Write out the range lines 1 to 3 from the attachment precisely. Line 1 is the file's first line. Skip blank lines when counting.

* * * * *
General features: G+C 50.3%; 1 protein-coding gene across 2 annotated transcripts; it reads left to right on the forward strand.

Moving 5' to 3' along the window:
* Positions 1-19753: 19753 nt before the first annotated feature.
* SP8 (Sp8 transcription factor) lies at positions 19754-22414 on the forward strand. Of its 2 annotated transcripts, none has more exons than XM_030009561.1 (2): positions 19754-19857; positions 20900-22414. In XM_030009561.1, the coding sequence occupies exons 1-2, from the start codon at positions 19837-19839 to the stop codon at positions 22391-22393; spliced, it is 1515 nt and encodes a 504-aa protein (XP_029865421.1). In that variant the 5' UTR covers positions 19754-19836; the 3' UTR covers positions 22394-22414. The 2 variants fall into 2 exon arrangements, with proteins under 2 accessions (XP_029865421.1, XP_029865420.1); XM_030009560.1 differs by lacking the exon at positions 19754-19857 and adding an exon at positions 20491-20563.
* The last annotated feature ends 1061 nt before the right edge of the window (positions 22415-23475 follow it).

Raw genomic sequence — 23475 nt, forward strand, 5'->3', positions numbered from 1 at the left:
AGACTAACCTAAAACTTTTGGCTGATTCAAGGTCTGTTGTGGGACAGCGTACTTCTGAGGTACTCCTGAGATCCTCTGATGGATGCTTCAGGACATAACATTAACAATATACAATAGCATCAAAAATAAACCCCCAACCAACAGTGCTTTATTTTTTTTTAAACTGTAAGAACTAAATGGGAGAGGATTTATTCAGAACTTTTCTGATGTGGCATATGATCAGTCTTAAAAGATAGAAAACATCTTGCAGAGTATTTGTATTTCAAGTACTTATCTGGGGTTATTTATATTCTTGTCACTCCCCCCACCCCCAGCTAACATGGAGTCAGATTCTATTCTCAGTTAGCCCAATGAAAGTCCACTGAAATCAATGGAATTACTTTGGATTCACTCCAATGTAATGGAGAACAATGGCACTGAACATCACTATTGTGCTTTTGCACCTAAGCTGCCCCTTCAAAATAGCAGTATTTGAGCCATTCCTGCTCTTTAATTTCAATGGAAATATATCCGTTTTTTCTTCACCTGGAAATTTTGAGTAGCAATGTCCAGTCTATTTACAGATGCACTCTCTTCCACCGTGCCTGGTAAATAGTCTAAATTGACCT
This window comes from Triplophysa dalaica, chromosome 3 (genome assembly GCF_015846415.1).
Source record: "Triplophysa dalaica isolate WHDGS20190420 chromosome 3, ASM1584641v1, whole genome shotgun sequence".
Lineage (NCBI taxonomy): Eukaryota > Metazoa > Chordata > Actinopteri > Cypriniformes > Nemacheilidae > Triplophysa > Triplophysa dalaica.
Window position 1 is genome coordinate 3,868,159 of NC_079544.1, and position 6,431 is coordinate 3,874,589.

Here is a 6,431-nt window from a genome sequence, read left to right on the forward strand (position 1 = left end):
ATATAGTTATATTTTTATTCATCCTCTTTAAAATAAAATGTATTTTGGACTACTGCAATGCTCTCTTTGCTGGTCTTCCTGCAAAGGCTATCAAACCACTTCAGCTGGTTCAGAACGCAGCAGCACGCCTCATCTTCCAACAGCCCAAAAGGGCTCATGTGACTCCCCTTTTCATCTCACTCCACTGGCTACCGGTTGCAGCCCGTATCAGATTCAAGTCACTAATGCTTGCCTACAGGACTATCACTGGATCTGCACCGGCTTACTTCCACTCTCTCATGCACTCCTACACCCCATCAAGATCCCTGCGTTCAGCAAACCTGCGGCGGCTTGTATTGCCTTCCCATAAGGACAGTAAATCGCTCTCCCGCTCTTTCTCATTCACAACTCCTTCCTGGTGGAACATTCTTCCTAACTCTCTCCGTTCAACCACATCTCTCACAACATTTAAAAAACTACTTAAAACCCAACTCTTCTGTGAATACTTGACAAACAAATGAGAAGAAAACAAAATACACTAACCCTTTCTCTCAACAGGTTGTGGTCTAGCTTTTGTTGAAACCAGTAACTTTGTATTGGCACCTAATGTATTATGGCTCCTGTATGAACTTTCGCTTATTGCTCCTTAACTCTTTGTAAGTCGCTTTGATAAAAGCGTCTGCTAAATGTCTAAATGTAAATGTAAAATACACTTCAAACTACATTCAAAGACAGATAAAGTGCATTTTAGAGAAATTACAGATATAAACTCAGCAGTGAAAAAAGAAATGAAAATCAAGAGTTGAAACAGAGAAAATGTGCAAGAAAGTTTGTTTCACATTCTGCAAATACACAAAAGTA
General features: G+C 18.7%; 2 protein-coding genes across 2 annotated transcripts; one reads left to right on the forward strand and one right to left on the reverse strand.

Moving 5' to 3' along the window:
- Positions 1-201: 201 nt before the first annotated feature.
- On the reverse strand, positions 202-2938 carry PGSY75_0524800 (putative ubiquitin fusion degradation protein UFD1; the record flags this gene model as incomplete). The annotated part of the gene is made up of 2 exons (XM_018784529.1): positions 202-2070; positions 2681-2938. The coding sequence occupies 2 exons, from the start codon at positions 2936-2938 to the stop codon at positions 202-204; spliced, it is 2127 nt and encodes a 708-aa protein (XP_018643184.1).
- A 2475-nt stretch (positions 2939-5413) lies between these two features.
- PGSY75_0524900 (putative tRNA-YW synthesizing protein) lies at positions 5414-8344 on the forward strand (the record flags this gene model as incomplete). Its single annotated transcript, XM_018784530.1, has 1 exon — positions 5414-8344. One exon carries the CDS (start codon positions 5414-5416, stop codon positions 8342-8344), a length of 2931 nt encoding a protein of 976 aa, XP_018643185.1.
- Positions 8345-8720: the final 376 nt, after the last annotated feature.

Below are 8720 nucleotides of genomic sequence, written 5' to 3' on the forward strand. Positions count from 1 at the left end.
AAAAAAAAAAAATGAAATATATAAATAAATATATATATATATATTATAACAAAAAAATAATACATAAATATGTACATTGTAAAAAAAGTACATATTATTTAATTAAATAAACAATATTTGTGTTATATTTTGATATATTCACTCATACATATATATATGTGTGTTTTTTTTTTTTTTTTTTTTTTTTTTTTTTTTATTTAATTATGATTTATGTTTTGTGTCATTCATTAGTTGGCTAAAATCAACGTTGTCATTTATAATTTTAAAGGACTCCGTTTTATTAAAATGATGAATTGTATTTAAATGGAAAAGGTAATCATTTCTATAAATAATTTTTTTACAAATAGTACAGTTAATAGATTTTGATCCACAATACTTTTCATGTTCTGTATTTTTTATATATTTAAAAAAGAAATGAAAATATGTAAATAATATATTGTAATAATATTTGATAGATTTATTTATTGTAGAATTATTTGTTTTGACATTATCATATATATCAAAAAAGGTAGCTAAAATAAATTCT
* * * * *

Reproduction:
General features: G+C 50.3%; 1 protein-coding gene across 2 annotated transcripts; it reads left to right on the forward strand.

Moving 5' to 3' along the window:
* Positions 1-19753: 19753 nt before the first annotated feature.